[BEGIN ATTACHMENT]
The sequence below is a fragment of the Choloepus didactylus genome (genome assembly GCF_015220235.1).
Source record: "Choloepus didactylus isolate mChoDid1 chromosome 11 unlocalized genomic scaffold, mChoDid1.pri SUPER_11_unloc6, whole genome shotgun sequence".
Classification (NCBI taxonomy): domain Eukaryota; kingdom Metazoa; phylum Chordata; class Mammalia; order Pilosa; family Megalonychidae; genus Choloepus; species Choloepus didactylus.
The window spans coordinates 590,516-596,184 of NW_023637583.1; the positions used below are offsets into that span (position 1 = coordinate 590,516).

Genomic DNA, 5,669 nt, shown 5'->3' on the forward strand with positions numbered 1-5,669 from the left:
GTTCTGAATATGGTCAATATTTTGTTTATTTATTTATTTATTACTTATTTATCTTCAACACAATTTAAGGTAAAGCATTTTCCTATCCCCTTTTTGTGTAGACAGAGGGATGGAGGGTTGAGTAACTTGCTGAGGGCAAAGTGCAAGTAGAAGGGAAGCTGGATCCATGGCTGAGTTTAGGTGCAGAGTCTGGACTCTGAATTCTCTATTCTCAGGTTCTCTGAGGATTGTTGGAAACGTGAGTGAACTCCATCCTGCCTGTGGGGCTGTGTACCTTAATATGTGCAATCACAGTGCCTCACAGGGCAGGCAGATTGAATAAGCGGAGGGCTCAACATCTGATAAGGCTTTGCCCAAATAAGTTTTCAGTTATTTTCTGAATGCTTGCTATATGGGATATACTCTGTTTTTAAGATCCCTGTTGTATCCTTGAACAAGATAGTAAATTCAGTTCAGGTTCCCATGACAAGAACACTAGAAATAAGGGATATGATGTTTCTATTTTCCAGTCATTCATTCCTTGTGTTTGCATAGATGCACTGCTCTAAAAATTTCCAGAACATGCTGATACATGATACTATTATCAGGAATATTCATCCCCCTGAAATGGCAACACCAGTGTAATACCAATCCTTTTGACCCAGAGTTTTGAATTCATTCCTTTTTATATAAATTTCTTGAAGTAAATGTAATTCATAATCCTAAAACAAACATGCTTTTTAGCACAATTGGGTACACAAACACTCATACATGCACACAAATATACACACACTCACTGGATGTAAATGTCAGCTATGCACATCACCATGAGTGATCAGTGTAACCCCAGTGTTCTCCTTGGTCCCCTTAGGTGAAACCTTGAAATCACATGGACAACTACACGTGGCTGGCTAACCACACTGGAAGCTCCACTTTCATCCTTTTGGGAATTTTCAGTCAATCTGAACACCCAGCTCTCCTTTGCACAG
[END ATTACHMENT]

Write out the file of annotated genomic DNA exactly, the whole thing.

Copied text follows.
The sequence below is a fragment of the Choloepus didactylus genome (genome assembly GCF_015220235.1).
Source record: "Choloepus didactylus isolate mChoDid1 chromosome 11 unlocalized genomic scaffold, mChoDid1.pri SUPER_11_unloc6, whole genome shotgun sequence".
Classification (NCBI taxonomy): domain Eukaryota; kingdom Metazoa; phylum Chordata; class Mammalia; order Pilosa; family Megalonychidae; genus Choloepus; species Choloepus didactylus.
The window spans coordinates 590,516-596,184 of NW_023637583.1; the positions used below are offsets into that span (position 1 = coordinate 590,516).

Genomic DNA, 5,669 nt, shown 5'->3' on the forward strand with positions numbered 1-5,669 from the left:
GTTCTGAATATGGTCAATATTTTGTTTATTTATTTATTTATTACTTATTTATCTTCAACACAATTTAAGGTAAAGCATTTTCCTATCCCCTTTTTGTGTAGACAGAGGGATGGAGGGTTGAGTAACTTGCTGAGGGCAAAGTGCAAGTAGAAGGGAAGCTGGATCCATGGCTGAGTTTAGGTGCAGAGTCTGGACTCTGAATTCTCTATTCTCAGGTTCTCTGAGGATTGTTGGAAACGTGAGTGAACTCCATCCTGCCTGTGGGGCTGTGTACCTTAATATGTGCAATCACAGTGCCTCACAGGGCAGGCAGATTGAATAAGCGGAGGGCTCAACATCTGATAAGGCTTTGCCCAAATAAGTTTTCAGTTATTTTCTGAATGCTTGCTATATGGGATATACTCTGTTTTTAAGATCCCTGTTGTATCCTTGAACAAGATAGTAAATTCAGTTCAGGTTCCCATGACAAGAACACTAGAAATAAGGGATATGATGTTTCTATTTTCCAGTCATTCATTCCTTGTGTTTGCATAGATGCACTGCTCTAAAAATTTCCAGAACATGCTGATACATGATACTATTATCAGGAATATTCATCCCCCTGAAATGGCAACACCAGTGTAATACCAATCCTTTTGACCCAGAGTTTTGAATTCATTCCTTTTTATATAAATTTCTTGAAGTAAATGTAATTCATAATCCTAAAACAAACATGCTTTTTAGCACAATTGGGTACACAAACACTCATACATGCACACAAATATACACACACTCACTGGATGTAAATGTCAGCTATGCACATCACCATGAGTGATCAGTGTAACCCCAGTGTTCTCCTTGGTCCCCTTAGGTGAAACCTTGAAATCACATGGACAACTACACGTGGCTGGCTAACCACACTGGAAGCTCCACTTTCATCCTTTTGGGAATTTTCAGTCAATCTGAACACCCAGCTCTCCTTTGCACAG